Ida B. Wells' 159th birthday was celebrated in Downtown Memphis this year, with a parade and the unveiling of her life-size bronze statue. Michelle Duster, president of the Ida B. Wells Foundation of Chicago [and Wells' great grand-daughter], thanked the people who have been carrying on Wells' legacy through their work in Memphis. "Some people don't want our stories, our realities, our perspectives to be told, heard or acknowledged," she said. "But between all of us present today, in the spirit of Ida B. Wells, we will not be silenced. We will not be marginalized. We will not allow our truths, our stories, our experiences to be minimized or erased... What you have created here with this Ida B. Wells statue and Ida B. Wells Plaza is of national significance and a source of pride for our members and the country." Read full story here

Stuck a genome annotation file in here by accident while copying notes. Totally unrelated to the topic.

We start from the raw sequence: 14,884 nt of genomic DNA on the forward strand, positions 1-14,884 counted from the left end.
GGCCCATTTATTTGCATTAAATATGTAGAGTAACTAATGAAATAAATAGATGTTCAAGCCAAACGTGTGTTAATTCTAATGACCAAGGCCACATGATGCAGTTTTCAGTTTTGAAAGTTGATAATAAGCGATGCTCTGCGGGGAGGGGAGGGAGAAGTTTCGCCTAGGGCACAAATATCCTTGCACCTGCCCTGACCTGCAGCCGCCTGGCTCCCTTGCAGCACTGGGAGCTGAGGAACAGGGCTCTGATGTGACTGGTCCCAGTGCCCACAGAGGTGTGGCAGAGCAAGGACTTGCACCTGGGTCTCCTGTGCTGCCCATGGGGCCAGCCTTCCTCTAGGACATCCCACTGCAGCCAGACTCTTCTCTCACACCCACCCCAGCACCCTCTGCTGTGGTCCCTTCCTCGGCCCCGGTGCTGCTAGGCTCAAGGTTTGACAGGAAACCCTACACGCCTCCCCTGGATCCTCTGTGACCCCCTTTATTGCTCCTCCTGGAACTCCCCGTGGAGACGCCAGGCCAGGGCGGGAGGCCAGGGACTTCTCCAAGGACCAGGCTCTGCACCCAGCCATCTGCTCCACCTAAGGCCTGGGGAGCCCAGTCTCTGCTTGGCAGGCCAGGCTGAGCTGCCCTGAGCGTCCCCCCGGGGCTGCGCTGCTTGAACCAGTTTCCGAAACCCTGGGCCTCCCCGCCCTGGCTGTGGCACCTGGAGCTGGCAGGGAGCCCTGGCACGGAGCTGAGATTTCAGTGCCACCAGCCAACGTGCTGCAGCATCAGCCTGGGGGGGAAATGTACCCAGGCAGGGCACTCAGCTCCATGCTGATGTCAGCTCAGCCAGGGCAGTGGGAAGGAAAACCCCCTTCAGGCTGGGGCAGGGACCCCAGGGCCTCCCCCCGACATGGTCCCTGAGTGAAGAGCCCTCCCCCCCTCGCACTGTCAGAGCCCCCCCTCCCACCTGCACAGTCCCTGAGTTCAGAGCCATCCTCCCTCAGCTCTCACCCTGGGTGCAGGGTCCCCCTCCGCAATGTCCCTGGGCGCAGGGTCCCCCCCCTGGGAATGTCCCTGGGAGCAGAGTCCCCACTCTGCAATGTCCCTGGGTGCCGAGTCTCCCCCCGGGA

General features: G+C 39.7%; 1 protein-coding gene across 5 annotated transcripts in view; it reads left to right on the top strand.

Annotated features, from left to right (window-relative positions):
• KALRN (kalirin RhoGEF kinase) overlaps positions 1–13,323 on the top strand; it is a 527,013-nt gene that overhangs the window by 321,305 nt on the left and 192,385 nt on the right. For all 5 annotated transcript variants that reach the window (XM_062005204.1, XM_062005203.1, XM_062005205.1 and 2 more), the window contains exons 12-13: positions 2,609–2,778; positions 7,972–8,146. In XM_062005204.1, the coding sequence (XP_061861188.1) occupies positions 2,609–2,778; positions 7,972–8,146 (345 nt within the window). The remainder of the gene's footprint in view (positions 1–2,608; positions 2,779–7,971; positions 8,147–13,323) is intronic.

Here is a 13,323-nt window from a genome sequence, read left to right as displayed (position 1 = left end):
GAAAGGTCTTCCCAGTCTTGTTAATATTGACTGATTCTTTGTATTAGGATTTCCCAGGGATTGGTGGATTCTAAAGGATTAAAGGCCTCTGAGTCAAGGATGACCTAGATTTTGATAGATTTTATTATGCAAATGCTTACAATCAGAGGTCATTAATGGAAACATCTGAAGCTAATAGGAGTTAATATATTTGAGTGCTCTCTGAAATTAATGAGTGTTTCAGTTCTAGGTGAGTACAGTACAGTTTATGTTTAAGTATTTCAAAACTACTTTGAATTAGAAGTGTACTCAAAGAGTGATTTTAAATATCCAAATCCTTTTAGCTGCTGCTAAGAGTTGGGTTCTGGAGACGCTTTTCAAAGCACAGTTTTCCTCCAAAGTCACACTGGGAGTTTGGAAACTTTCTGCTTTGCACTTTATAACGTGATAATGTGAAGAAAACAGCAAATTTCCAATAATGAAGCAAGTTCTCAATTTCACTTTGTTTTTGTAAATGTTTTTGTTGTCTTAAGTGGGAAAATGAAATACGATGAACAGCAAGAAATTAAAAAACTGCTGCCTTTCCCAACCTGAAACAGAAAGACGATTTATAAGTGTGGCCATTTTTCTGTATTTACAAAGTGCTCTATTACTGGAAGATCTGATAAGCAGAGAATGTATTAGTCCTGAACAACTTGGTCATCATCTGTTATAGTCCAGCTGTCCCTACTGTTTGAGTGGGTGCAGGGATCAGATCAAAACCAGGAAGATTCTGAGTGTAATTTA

In memory of his great grand-mother, Dan Duster used the occasion to advocate on behalf of death row inmate Pervis Payne. "Knowing and talking about our history is essential," Duster writes. "But dialogue without action isn’t enough. The Ida B. Wells memorial should inspire us to carry on her legacy and confront the racism, unfairness, and racial violence that persist in the present day." Pervis Payne is a Black man with intellectual disability who has been on Tennessee’s death row for more than three decades. "[H]is case has all the hallmarks of a wrongful conviction and death sentence, and as a person with intellectual disability, his execution would be unconstitutional. ... I implore you to do the right thing; Stand for Justice for Pervis Payne [as Ida B. Wells would do]." Full opinion piece published in the Tennessean
Two weeks earlier, The Light of Truth Ida B. Wells National Monument was unveiled in Chicago's Bronzeville. The title of the thirty-foot monument was taken from Wells' words: “The way to right wrongs is to turn the light of truth upon them.” Writer Christopher Borrelli, of the Chicago Tribune, captures neighborhood responses to the abstract statue.